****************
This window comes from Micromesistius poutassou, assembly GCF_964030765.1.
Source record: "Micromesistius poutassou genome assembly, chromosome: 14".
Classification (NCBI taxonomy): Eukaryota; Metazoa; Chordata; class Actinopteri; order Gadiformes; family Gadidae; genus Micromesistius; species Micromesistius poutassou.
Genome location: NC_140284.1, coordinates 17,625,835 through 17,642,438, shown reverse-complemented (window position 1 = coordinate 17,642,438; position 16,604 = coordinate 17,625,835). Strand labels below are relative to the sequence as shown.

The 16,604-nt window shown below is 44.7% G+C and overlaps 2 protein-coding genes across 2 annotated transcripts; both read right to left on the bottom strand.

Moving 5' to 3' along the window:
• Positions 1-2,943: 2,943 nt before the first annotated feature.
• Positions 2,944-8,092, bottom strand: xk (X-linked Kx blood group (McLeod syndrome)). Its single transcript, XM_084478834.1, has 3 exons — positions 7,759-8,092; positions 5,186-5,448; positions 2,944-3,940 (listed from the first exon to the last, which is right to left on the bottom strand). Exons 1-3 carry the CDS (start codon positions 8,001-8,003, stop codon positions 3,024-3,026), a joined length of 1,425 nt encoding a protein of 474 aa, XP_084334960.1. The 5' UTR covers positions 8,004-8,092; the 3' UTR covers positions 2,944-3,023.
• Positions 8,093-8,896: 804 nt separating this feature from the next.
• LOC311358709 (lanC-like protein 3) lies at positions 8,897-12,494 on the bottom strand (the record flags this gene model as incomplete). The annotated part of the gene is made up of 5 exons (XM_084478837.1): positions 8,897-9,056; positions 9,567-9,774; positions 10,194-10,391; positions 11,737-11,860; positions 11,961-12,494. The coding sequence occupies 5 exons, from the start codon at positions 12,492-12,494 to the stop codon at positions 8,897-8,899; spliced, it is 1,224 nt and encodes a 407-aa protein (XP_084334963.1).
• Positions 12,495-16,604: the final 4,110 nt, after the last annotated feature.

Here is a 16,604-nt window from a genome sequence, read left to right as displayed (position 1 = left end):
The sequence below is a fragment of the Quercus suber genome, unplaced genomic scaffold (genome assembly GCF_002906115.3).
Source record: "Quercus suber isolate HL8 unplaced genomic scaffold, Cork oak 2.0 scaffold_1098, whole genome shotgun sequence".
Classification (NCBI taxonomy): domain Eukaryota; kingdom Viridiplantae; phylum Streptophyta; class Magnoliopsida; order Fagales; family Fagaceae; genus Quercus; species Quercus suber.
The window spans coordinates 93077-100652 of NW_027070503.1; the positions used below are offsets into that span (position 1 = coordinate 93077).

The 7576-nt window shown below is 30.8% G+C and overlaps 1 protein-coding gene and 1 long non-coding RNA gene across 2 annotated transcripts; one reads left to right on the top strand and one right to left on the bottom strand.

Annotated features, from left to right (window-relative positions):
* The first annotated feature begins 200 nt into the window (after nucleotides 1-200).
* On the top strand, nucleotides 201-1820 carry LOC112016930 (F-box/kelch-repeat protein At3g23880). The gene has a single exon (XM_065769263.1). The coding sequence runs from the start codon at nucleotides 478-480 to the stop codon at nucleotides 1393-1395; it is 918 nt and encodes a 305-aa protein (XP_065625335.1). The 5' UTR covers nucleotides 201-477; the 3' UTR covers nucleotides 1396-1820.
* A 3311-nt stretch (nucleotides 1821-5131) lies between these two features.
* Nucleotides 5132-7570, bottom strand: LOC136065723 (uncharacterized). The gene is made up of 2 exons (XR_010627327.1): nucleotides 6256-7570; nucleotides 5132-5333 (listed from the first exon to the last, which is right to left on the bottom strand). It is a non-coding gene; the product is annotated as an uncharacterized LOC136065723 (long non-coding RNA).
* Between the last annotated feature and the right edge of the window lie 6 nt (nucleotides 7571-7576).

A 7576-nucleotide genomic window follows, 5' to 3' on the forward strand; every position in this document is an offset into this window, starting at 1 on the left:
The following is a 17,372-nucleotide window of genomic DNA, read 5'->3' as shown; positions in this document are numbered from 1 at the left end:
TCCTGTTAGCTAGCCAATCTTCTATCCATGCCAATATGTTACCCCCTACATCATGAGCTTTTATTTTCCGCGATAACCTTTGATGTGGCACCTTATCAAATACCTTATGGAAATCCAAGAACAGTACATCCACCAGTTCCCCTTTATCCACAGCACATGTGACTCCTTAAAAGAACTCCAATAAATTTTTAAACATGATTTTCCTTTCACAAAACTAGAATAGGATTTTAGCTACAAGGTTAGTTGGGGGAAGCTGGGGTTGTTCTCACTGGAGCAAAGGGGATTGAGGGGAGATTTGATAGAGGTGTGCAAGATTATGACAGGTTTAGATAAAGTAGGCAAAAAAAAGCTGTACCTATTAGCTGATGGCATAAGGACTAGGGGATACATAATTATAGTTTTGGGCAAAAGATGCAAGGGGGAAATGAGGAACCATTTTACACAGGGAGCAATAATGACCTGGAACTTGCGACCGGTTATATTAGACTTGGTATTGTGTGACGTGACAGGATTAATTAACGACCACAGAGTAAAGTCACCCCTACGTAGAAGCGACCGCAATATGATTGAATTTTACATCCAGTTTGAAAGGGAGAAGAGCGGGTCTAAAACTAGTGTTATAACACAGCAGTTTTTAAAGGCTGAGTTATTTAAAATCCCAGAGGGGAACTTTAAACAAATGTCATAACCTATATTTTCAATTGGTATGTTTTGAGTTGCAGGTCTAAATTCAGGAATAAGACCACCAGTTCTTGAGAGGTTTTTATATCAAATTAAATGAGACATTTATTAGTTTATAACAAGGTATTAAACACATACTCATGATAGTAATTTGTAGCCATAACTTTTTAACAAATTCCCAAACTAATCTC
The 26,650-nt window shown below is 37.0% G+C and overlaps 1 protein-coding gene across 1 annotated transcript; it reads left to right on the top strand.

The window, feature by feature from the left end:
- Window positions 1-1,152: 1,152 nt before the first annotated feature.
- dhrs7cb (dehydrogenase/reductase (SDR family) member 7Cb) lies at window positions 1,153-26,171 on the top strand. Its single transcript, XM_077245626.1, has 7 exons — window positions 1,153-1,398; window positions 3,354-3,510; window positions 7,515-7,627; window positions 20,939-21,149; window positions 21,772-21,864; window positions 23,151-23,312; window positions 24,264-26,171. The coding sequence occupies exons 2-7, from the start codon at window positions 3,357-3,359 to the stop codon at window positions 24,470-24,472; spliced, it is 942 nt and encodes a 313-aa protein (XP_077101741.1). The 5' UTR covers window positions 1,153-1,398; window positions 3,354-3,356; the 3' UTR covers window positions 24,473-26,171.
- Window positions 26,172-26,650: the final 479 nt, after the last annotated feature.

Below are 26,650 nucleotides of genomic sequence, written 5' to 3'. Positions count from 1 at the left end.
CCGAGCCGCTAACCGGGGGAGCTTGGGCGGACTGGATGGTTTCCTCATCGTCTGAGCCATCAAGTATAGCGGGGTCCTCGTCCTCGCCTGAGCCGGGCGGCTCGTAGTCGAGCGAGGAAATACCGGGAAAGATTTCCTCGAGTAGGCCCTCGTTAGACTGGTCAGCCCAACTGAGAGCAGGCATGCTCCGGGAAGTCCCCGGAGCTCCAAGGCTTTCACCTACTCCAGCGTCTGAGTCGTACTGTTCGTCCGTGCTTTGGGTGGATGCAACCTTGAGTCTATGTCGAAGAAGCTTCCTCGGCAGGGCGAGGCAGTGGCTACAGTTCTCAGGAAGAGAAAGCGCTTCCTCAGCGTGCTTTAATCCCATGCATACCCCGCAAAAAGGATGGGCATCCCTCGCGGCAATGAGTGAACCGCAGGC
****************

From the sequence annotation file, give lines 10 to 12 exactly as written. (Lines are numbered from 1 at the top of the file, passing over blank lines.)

• LOC311358709 (lanC-like protein 3) lies at positions 8,897-12,494 on the bottom strand (the record flags this gene model as incomplete). The annotated part of the gene is made up of 5 exons (XM_084478837.1): positions 8,897-9,056; positions 9,567-9,774; positions 10,194-10,391; positions 11,737-11,860; positions 11,961-12,494. The coding sequence occupies 5 exons, from the start codon at positions 12,492-12,494 to the stop codon at positions 8,897-8,899; spliced, it is 1,224 nt and encodes a 407-aa protein (XP_084334963.1).
• Positions 12,495-16,604: the final 4,110 nt, after the last annotated feature.

Here is a 16,604-nt window from a genome sequence, read left to right as displayed (position 1 = left end):